Manufacturing Green Technology
This is a special guest post by Daniel Fielding. Hope you find it interesting and useful.
By Daniel E. Fielding
A common phrase uttered all-too-often these days is, “In today’s economy.” Our nation’s leaders and industry leaders cringe every time these words are spoken. While some throw up their hands and give up hope, it is important to highlight the few outspoken advocates who are fighting to create an economic revolution. Hopefully as a result, “Today’s economy” will soon have a positive connotation. Here is an excerpt from a speech President Obama delivered at ZBB Energy in Wisconsin this past August:
We expect our commitment to clean energy to lead to more than 800,000 jobs by 2012. And that’s not just creating work in the short term, that’s going to help lay the foundation for lasting economic growth… Just a few years ago, American businesses could only make 2% of the world’s advanced batteries for hybrid and electric vehicles – 2%. In just a few years, we’ll have up to 40% of the world’s capacity.
Those batteries are also used to store energy from renewable sources like solar cells and wind turbines. The U.S. isn’t the only country interested in renewable technologies. As a result, these components are exported all over the world. There is no way to make the transition to clean energy without first addressing the need for revamped energy storage and transfer (read: batteries and smart grids). While these advances in technology and policy will ultimately benefit the environment, first effects will be seen in the nation’s economy.
GBI Research recently released a report which illustrates the current and projected demand for high efficiency batteries and hybrid/electric vehicles. It is expected that the electric vehicle market will increase exponentially in the next 5 years. In July, President Obama released a statement underlining the steps he plans to take in order to boost our economy. Specifically, he is looking at the way the United States handles their exports as one of the largest tools to potentially reduce the nation’s debt. President Obama underlined a series of strategic points in a report on the National Export Initiative (NEI). He feels that this initiative will set us on the path to economic recovery – by means of a manufacturing renaissance in America. If this plan is effectively enacted, it will serve a two-fold purpose: It will help the nation’s economy rebound back into prosperity, while at the same time addressing global environmental/pollution concerns.
Also in July (not coincidentally), the CEO of Dow Chemical, Andrew Liveris, was appointed to Obama’s Export Council. Liveris published an editorial on usatoday.com, How U.S. can launch a manufacturing renaissance. In the article, he succinctly highlights what is necessary to improve domestic manufacturing, and how as a result, the economy will follow suit. After reading this piece, it isn’t hard to see why Liveris was selected for such a position. Some of the key suggestions in his editorial are ones that–if followed–will lay the foundation for a boom in manufacturing of green tech components in the U.S.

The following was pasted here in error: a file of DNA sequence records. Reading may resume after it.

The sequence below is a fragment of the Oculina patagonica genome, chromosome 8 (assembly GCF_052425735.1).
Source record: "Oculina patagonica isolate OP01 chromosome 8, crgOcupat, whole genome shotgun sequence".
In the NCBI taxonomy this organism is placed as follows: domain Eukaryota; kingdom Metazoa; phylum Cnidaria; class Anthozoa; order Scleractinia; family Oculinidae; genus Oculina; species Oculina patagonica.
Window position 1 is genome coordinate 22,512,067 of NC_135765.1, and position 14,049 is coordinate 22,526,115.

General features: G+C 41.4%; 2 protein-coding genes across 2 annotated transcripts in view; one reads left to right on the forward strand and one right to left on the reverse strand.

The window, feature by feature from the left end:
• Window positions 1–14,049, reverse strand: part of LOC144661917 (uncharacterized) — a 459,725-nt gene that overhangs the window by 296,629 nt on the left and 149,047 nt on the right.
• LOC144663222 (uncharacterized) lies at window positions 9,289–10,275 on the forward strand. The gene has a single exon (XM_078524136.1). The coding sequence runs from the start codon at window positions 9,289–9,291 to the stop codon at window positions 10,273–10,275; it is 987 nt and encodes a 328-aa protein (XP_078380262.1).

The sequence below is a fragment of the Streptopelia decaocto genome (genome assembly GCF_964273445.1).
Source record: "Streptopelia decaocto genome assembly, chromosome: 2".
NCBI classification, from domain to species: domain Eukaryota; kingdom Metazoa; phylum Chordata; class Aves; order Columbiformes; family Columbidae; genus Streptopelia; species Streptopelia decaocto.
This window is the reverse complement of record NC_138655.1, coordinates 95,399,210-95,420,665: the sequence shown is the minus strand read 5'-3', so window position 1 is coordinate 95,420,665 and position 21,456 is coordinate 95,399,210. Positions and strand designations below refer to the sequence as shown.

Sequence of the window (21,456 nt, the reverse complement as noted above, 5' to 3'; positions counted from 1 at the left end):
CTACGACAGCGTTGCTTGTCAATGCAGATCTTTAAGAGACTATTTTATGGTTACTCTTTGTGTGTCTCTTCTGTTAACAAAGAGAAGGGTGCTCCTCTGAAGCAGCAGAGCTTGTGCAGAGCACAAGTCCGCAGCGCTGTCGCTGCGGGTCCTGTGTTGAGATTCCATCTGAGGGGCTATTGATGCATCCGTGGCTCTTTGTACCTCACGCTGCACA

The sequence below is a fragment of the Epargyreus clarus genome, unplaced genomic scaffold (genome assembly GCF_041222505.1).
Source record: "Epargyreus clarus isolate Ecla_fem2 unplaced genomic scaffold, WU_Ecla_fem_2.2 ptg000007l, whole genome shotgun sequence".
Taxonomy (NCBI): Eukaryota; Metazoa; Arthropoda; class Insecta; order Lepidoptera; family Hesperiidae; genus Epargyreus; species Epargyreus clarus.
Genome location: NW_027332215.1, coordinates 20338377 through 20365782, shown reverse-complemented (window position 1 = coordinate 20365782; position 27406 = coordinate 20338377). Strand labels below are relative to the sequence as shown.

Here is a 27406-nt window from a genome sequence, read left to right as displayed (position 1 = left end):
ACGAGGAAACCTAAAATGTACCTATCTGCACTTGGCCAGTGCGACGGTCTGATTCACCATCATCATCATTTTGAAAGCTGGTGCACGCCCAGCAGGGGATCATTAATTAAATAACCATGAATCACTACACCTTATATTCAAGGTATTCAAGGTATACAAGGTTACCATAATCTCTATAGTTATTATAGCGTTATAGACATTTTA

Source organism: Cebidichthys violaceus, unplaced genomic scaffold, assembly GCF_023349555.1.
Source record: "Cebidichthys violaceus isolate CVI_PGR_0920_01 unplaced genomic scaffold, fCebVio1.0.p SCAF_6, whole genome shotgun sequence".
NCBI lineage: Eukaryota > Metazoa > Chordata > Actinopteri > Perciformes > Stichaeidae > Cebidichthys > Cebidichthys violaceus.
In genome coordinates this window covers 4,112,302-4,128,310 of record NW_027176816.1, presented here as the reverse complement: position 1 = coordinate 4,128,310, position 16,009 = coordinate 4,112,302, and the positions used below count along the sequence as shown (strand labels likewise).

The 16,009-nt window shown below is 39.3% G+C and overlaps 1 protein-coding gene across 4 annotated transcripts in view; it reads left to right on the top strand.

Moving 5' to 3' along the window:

- New infrastructure that leverages private investment in plant and equipment, and modernizes our nation’s communication networks, electric grids and air, sea and land transportation systems. This will extend the lifespan of the nation’s infrastructure, boost domestic manufacturing and improve the quality of life of every American.
- R&D that’s cutting edge. The experiences of competing countries demonstrate that R&D investment leads to greater economic growth, worker productivity and higher standards of living. We have begun to make progress. At Dow, for example, we are stepping up our partnership with the government in this call to action.
With Vice President Biden on Monday, I am laying the cornerstone on a breakthrough lithium ion battery factory — Dow Kokam — supported by recent federal grants. To increase advanced manufacturing, the U.S. needs to reinforce R&D spending.
- An alternative energy strategy that will secure the abundant energy that industry needs to stay competitive. Energy is the lifeblood of U.S. manufacturing, but we have no comprehensive policy to support it. We should become far more efficient in its use, seek lower carbon alternatives and, with proper safeguards, expand traditional supply.
- Regulatory reform is required for U.S. manufacturing, especially as concerns the environment. Regulation is necessary, but smart regulation isn’t always practiced. All too often, we see rules that bog down product innovation or that lack a solid scientific basis.
Dow Kokam is a great example of how these ideas can be applied in real-world applications. Their newest plant, located in Michigan, is estimated to create 2,720 jobs by the time it is completed, with 800 full-time positions once the plant is operational. At full production, the plant will supply enough lithium-ion batteries to power 60,000 hybrid or electric vehicles annually. There is a large demand for these types of batteries in the medical, defense, industrial, and transportation industries; both domestically, and abroad. Andrew Liveris is in good company on the President’s Export Council. Other members of the include W. James McNerney, Jr., CEO of Boeing; Alan Mulally, President and CEO of Ford Motor Company; as well as other leading authorities on international transportation and trade. This council is responsible for advising Obama on setting the pace for our nation’s newest and greatest industry: green technology.
If you are interested in finding out more about our past, current, and future trade activity, the United States International Trade Commission (usitc.gov) does a pretty fantastic job serving up the information they’ve collected and published over the years.
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